Long term, the administration of a nonselective beta blocker such as propranolol can also decrease the risk of rebleeding in variceal bleeders.
Non-Variceal Bleeding Interventions
Endoscopy is considered the gold standard for diagnosis and intervention. Endoscopy is recommended within 24 hours of presentation for the diagnosis and treatment of active UGI bleeding and for the prevention of recurrent bleeding rather than waiting more than 24 hours.
Where endoscopy is not available, some evidence suggests that the use of Somatostatin and its long-acting analogue Octreotide may be of benefit even in non-variceal upper GI bleeding. Studies have used standard dosing for Somatostatin but the Octreotide infusion, after a 50mcg bolus, to be administered at half-rate of 25mcg/hr.
For patients who endoscopy has failed or is contraindicated, the options include:
- Should be considered before surgery - local resources and expertise permitting
- Emergency surgery is undertaken for uncontrolled bleeding or re-bleeding that cannot be controlled by further endoscopic therapy and / or where angiography expertise is not available.
- Surgery is also considered in cases of perforation, haemodynamic shock associated with recurrent haemorrhage or ongoing hemodynamic instability despite vigorous resuscitation (more than a three unit transfusion).
- Emergency surgery has a high (36%) mortality rate whilst “early elective surgery” has a much lower mortality rate of 0-7%.
With appropriate treatment, high-risk lesions have recurrent bleeding rates of 5 to 20 percent, depending upon the endoscopic appearance of the ulcer base. The majority of patients with UGI bleeding due to peptic ulcer disease will stop bleeding spontaneously, and most will not re-bleed during hospitalisation.
Also, remember to consider whether there are any modifiable predisposing risk factors for ulcer formation e.g. stopping NSAIDs / smoking / H. pylori) and treated as appropriate.
Intubating the unstable GI bleeder
Massive GI hemorrhage presents a number of challenges during and after intubation
- Vocal cords are likely to be obscured by blood / vomit
- Haemodynamic instability from haemorrhagic shock
- Aspiration risk high
- Exposure risk to Staff from contact with body fluids
Steps to Maximise success
1. Use your airway checklist, consider and PLAN for the worst and prep your team.
2. WEAR PPE for all staff involved - especially Goggles, Gloves and Mask!
3. Empty the Stomach (if tolerated insert an NG and put it on low wall suction – varices are not a contraindication)
4. Administer prokinetic, eg Metoclopramide 10mg IV ( “proper” prokinesis is 20 mg) or erythromycin 250mg IV
5. Intubate with patient HOB at 45deg – but if the patient vomits - > Trendelenberg to get the vomit out of the lungs
6. Have an assistant allocated to the role of suctioning on the left, and have a spare Yanker sucker setup in case the first gets blocked.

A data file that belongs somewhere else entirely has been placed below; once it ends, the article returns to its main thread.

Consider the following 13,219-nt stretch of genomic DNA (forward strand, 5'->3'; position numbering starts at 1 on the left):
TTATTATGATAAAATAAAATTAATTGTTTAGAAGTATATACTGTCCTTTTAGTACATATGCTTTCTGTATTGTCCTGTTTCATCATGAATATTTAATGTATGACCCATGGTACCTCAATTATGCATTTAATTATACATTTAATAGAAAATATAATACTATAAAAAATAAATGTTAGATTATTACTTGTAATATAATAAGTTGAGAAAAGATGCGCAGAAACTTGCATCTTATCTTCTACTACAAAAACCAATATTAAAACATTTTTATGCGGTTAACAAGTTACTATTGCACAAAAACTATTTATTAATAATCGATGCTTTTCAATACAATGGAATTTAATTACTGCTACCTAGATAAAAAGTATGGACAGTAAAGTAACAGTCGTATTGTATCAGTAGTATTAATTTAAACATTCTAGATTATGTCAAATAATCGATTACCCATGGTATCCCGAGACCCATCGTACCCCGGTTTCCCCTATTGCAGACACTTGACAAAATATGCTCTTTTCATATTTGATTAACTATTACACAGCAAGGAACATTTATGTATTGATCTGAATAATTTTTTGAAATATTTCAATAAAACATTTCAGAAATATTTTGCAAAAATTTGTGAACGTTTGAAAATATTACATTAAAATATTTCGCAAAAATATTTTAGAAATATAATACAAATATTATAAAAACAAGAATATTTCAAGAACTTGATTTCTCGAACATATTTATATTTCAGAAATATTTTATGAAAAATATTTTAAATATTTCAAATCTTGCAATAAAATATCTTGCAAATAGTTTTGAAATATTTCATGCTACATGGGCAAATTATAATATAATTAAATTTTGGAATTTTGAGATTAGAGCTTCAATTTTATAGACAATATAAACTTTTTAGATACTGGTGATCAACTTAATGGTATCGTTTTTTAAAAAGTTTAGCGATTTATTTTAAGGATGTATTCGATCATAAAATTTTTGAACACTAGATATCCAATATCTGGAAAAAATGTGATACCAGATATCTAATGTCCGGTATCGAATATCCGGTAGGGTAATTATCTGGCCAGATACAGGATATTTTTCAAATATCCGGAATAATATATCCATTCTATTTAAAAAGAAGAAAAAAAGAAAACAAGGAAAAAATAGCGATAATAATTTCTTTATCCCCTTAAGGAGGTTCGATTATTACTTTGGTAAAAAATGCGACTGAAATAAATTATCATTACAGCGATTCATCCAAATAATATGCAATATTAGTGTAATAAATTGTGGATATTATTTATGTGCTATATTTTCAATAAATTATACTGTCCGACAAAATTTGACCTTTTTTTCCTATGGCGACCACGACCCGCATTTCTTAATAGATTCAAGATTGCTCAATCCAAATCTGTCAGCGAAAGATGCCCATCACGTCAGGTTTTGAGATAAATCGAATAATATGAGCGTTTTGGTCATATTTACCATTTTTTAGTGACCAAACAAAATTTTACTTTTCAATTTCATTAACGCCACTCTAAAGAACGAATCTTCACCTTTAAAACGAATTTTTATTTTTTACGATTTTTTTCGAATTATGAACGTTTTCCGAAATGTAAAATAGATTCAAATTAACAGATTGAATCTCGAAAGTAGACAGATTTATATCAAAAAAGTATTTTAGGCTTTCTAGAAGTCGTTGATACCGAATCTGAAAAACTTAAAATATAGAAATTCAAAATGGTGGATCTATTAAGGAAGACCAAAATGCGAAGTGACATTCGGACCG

7. Preoxygenate well with good seal (if possible) but try to avoid NIV if vomiting
8. Apneic oxygenation (using continuous Nasal prong oxygenation) is a must in these patients
9. BVM gently and slowly to re-oxygenate , if needed, (6-10 breaths /min)\
10. Use video laryngoscopy if available but have a standard laryngoscope blade ready in case of blood / fluids obscuring the camera.
11. Must Paralyze to optimize your 1st pass success. Where Suxamethonium contraindicated, Paralyze with Rocuronium 1-1.2mg/kg to minimize time to onset of action. Paralysis does not reduce the lower oesophageal tone.
12. Consider using a hemodynamically stable sedative like Ketamine 1-2mg/kg
13. No role initially for antibiotics in “chemical pneumonitis” from aspiration – but may require antibiotics (Ceftriaxone) if variceal bleed. SIRS response may require further fluid resuscitation +/-vasopressors.
Recent evidence suggests that all variceal bleeds should get antibiotics.
Further References and Resources
- EMCrit on Intubating the GI Bleeding Patient
- EMCrit on A novel set up for suctioning during intubation
- Evidence for no harm caused by insertion of NG in patients with varices: Digest Dis 1973;18(12):1032, Gastrointest Endosc. 2004 Feb;59(2):172-8, and Anesth Analg 1988;67:283)
Further References and Resources
- American Society for Gastrointestinal Endoscopy - 2012 guidelines
- American Society for Gastrointestinal Endoscopy - the role of endoscopy in the management of variceal haemorrhage - 2014 guidelines
- European Society of Gastrointestinal Endoscopy (ESGE) Cascade Guideline - Endoscopic treatment of variceal upper gastrointestinal bleeding: - 2020
- American College of Gastroenterology - 2021 guidelines
- NICE Guidelines - Management of UGI bleeding - 2016
- NICE flow chart - Acute upper gastrointestinal bleeding overview
- British Society of Gastroenterology (BSG)-led multisociety consensus care bundle for the early clinical management of acute upper gastrointestinal bleeding 2020